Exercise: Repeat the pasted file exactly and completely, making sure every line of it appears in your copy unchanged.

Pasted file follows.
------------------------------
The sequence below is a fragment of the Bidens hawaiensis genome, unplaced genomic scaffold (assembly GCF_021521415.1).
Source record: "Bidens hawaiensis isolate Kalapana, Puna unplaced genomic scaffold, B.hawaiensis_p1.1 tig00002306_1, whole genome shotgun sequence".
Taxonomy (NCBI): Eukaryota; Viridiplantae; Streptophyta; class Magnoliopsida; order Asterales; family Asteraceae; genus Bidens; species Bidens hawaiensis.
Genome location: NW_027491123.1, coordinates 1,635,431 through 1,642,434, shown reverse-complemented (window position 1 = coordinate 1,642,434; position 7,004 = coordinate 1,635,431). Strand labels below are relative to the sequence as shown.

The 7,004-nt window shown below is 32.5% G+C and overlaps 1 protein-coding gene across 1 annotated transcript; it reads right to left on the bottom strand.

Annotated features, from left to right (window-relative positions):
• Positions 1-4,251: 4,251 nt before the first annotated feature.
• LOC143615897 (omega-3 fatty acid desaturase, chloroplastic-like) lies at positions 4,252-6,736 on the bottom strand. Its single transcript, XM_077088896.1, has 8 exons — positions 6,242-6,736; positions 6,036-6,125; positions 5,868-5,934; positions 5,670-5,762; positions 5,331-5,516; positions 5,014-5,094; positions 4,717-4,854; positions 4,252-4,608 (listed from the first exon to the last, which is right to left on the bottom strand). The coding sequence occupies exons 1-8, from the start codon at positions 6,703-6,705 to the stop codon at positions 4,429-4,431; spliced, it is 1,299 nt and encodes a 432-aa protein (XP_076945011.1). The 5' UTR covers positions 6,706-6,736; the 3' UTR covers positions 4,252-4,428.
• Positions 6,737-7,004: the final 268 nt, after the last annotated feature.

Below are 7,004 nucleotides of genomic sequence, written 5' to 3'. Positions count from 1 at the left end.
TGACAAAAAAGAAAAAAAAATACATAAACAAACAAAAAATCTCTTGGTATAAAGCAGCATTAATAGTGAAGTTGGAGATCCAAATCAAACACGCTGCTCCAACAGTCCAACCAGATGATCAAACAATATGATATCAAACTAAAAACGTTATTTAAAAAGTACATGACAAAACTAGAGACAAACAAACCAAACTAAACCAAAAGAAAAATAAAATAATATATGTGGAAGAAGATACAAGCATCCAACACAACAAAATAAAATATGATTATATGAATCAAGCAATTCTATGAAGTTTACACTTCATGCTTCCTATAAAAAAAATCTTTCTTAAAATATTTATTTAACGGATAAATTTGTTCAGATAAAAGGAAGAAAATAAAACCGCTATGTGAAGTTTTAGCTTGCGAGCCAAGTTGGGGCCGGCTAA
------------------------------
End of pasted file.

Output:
The sequence below is a fragment of the Bidens hawaiensis genome, unplaced genomic scaffold (assembly GCF_021521415.1).
Source record: "Bidens hawaiensis isolate Kalapana, Puna unplaced genomic scaffold, B.hawaiensis_p1.1 tig00002306_1, whole genome shotgun sequence".
Taxonomy (NCBI): Eukaryota; Viridiplantae; Streptophyta; class Magnoliopsida; order Asterales; family Asteraceae; genus Bidens; species Bidens hawaiensis.
Genome location: NW_027491123.1, coordinates 1,635,431 through 1,642,434, shown reverse-complemented (window position 1 = coordinate 1,642,434; position 7,004 = coordinate 1,635,431). Strand labels below are relative to the sequence as shown.

The 7,004-nt window shown below is 32.5% G+C and overlaps 1 protein-coding gene across 1 annotated transcript; it reads right to left on the bottom strand.

Annotated features, from left to right (window-relative positions):
• Positions 1-4,251: 4,251 nt before the first annotated feature.
• LOC143615897 (omega-3 fatty acid desaturase, chloroplastic-like) lies at positions 4,252-6,736 on the bottom strand. Its single transcript, XM_077088896.1, has 8 exons — positions 6,242-6,736; positions 6,036-6,125; positions 5,868-5,934; positions 5,670-5,762; positions 5,331-5,516; positions 5,014-5,094; positions 4,717-4,854; positions 4,252-4,608 (listed from the first exon to the last, which is right to left on the bottom strand). The coding sequence occupies exons 1-8, from the start codon at positions 6,703-6,705 to the stop codon at positions 4,429-4,431; spliced, it is 1,299 nt and encodes a 432-aa protein (XP_076945011.1). The 5' UTR covers positions 6,706-6,736; the 3' UTR covers positions 4,252-4,428.
• Positions 6,737-7,004: the final 268 nt, after the last annotated feature.

Below are 7,004 nucleotides of genomic sequence, written 5' to 3'. Positions count from 1 at the left end.
TGACAAAAAAGAAAAAAAAATACATAAACAAACAAAAAATCTCTTGGTATAAAGCAGCATTAATAGTGAAGTTGGAGATCCAAATCAAACACGCTGCTCCAACAGTCCAACCAGATGATCAAACAATATGATATCAAACTAAAAACGTTATTTAAAAAGTACATGACAAAACTAGAGACAAACAAACCAAACTAAACCAAAAGAAAAATAAAATAATATATGTGGAAGAAGATACAAGCATCCAACACAACAAAATAAAATATGATTATATGAATCAAGCAATTCTATGAAGTTTACACTTCATGCTTCCTATAAAAAAAATCTTTCTTAAAATATTTATTTAACGGATAAATTTGTTCAGATAAAAGGAAGAAAATAAAACCGCTATGTGAAGTTTTAGCTTGCGAGCCAAGTTGGGGCCGGCTAA